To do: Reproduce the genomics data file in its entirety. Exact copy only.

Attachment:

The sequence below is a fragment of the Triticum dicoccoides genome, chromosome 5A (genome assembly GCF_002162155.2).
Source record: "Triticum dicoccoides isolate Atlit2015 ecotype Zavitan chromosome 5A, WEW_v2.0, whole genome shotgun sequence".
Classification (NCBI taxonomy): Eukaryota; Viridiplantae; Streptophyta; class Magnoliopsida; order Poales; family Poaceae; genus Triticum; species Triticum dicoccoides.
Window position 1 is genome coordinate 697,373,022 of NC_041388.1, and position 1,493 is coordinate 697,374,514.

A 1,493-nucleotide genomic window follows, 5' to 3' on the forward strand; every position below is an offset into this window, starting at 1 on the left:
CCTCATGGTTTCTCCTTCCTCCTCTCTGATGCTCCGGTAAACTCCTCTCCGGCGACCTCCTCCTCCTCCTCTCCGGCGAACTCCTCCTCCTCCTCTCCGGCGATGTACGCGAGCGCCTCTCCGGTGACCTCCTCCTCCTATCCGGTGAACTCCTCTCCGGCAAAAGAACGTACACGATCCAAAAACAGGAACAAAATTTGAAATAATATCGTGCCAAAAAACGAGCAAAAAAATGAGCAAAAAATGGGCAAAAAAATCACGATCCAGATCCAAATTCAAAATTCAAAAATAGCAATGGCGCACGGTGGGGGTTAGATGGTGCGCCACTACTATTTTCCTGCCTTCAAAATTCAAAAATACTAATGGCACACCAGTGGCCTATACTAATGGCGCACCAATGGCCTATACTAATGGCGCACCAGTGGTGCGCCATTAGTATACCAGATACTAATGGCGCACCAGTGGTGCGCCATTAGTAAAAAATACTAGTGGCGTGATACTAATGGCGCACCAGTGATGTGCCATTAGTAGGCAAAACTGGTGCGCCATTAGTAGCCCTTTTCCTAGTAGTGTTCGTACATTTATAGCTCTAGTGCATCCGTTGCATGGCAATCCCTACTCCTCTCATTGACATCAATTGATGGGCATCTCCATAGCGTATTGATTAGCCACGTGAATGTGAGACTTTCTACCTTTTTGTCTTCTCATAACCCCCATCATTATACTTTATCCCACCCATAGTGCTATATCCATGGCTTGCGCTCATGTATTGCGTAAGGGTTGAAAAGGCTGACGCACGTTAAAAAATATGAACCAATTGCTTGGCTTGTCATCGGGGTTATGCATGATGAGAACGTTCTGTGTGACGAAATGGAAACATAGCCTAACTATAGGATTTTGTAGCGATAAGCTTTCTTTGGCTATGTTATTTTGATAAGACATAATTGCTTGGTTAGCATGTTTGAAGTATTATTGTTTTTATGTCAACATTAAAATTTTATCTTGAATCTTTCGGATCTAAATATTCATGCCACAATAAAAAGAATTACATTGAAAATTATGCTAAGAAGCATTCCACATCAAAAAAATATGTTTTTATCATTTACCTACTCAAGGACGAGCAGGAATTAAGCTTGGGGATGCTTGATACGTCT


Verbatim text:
The sequence below is a fragment of the Triticum dicoccoides genome, chromosome 5A (genome assembly GCF_002162155.2).
Source record: "Triticum dicoccoides isolate Atlit2015 ecotype Zavitan chromosome 5A, WEW_v2.0, whole genome shotgun sequence".
Classification (NCBI taxonomy): Eukaryota; Viridiplantae; Streptophyta; class Magnoliopsida; order Poales; family Poaceae; genus Triticum; species Triticum dicoccoides.
Window position 1 is genome coordinate 697,373,022 of NC_041388.1, and position 1,493 is coordinate 697,374,514.

A 1,493-nucleotide genomic window follows, 5' to 3' on the forward strand; every position below is an offset into this window, starting at 1 on the left:
CCTCATGGTTTCTCCTTCCTCCTCTCTGATGCTCCGGTAAACTCCTCTCCGGCGACCTCCTCCTCCTCCTCTCCGGCGAACTCCTCCTCCTCCTCTCCGGCGATGTACGCGAGCGCCTCTCCGGTGACCTCCTCCTCCTATCCGGTGAACTCCTCTCCGGCAAAAGAACGTACACGATCCAAAAACAGGAACAAAATTTGAAATAATATCGTGCCAAAAAACGAGCAAAAAAATGAGCAAAAAATGGGCAAAAAAATCACGATCCAGATCCAAATTCAAAATTCAAAAATAGCAATGGCGCACGGTGGGGGTTAGATGGTGCGCCACTACTATTTTCCTGCCTTCAAAATTCAAAAATACTAATGGCACACCAGTGGCCTATACTAATGGCGCACCAATGGCCTATACTAATGGCGCACCAGTGGTGCGCCATTAGTATACCAGATACTAATGGCGCACCAGTGGTGCGCCATTAGTAAAAAATACTAGTGGCGTGATACTAATGGCGCACCAGTGATGTGCCATTAGTAGGCAAAACTGGTGCGCCATTAGTAGCCCTTTTCCTAGTAGTGTTCGTACATTTATAGCTCTAGTGCATCCGTTGCATGGCAATCCCTACTCCTCTCATTGACATCAATTGATGGGCATCTCCATAGCGTATTGATTAGCCACGTGAATGTGAGACTTTCTACCTTTTTGTCTTCTCATAACCCCCATCATTATACTTTATCCCACCCATAGTGCTATATCCATGGCTTGCGCTCATGTATTGCGTAAGGGTTGAAAAGGCTGACGCACGTTAAAAAATATGAACCAATTGCTTGGCTTGTCATCGGGGTTATGCATGATGAGAACGTTCTGTGTGACGAAATGGAAACATAGCCTAACTATAGGATTTTGTAGCGATAAGCTTTCTTTGGCTATGTTATTTTGATAAGACATAATTGCTTGGTTAGCATGTTTGAAGTATTATTGTTTTTATGTCAACATTAAAATTTTATCTTGAATCTTTCGGATCTAAATATTCATGCCACAATAAAAAGAATTACATTGAAAATTATGCTAAGAAGCATTCCACATCAAAAAAATATGTTTTTATCATTTACCTACTCAAGGACGAGCAGGAATTAAGCTTGGGGATGCTTGATACGTCT